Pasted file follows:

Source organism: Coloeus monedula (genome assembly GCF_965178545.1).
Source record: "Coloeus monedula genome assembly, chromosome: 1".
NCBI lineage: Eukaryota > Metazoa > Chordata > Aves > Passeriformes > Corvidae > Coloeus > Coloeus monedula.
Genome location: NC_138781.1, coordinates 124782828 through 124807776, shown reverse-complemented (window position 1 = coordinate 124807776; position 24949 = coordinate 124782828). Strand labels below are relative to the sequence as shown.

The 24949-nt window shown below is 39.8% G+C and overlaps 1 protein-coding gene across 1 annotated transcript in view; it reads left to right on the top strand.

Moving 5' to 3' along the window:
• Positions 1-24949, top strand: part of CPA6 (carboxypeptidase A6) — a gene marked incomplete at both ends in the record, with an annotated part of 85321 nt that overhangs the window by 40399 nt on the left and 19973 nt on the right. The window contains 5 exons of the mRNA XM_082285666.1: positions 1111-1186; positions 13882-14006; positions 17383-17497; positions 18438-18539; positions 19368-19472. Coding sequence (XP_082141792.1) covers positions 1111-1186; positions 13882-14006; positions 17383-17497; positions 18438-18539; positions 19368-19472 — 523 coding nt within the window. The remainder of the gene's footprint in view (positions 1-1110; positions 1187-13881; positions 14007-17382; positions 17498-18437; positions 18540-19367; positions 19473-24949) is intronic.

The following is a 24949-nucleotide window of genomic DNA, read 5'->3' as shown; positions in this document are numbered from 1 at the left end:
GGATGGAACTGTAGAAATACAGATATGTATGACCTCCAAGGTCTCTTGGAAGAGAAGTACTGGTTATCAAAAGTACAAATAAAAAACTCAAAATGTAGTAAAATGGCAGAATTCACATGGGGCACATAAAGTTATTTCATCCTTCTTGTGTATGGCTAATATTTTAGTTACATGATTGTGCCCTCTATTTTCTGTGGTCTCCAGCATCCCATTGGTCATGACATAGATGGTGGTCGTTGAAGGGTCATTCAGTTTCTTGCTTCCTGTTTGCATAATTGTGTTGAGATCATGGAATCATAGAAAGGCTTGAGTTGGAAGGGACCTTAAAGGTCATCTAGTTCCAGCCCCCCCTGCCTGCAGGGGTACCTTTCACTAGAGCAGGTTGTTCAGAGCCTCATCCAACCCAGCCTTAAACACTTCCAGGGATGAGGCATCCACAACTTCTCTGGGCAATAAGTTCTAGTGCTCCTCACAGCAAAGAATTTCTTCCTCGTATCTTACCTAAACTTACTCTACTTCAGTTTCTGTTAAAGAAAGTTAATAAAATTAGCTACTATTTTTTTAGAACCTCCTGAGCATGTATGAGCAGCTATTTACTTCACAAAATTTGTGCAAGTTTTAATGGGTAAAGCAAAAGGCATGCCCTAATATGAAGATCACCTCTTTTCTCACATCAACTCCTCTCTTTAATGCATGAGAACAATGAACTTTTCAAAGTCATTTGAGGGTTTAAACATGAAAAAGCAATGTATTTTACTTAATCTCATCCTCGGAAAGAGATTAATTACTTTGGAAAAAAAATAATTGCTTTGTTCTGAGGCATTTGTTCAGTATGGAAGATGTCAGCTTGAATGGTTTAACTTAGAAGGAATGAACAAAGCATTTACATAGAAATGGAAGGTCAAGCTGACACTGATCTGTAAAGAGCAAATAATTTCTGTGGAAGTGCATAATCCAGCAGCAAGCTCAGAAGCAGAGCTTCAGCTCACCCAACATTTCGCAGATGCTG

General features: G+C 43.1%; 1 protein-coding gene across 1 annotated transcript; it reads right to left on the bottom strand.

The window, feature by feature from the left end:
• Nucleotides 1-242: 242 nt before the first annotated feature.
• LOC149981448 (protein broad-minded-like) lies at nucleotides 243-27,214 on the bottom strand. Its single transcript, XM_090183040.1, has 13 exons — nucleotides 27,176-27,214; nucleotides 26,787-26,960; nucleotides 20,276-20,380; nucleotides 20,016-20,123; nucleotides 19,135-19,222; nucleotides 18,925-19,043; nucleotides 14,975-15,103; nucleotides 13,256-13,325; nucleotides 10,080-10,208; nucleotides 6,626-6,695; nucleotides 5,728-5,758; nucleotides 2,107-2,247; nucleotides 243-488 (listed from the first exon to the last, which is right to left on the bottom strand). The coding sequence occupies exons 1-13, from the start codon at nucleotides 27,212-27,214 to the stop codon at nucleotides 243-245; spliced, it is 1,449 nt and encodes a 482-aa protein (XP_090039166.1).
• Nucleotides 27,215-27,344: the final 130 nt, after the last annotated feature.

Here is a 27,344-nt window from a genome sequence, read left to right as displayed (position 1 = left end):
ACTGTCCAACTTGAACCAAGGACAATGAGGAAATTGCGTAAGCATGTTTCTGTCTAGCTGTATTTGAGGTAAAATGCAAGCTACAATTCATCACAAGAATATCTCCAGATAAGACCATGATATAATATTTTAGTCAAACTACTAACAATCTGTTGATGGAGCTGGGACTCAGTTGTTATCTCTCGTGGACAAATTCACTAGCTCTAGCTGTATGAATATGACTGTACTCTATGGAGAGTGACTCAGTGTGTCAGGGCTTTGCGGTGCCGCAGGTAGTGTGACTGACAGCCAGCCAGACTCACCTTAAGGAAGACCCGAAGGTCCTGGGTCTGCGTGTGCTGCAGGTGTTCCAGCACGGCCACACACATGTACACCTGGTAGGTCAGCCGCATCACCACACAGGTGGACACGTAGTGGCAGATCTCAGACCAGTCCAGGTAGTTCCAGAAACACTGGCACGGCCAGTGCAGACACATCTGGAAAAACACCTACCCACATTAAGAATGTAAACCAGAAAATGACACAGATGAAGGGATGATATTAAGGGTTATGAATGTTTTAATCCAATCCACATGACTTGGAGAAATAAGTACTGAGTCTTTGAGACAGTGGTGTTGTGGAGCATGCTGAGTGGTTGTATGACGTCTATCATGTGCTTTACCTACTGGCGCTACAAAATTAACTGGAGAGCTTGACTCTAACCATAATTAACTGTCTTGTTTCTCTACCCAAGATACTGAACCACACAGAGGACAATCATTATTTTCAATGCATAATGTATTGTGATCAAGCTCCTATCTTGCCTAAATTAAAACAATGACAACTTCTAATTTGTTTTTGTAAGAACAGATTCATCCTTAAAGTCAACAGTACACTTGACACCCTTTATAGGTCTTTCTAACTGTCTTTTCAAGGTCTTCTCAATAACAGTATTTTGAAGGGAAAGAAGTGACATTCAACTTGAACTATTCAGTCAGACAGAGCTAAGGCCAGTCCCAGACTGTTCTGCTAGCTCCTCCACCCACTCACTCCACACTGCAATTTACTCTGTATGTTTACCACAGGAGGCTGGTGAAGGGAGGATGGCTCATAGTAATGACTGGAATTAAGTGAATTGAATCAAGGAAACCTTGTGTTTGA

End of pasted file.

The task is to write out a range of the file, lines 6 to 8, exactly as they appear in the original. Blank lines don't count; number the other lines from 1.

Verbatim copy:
Moving 5' to 3' along the window:
• Positions 1-24949, top strand: part of CPA6 (carboxypeptidase A6) — a gene marked incomplete at both ends in the record, with an annotated part of 85321 nt that overhangs the window by 40399 nt on the left and 19973 nt on the right. The window contains 5 exons of the mRNA XM_082285666.1: positions 1111-1186; positions 13882-14006; positions 17383-17497; positions 18438-18539; positions 19368-19472. Coding sequence (XP_082141792.1) covers positions 1111-1186; positions 13882-14006; positions 17383-17497; positions 18438-18539; positions 19368-19472 — 523 coding nt within the window. The remainder of the gene's footprint in view (positions 1-1110; positions 1187-13881; positions 14007-17382; positions 17498-18437; positions 18540-19367; positions 19473-24949) is intronic.

The following is a 24949-nucleotide window of genomic DNA, read 5'->3' as shown; positions in this document are numbered from 1 at the left end: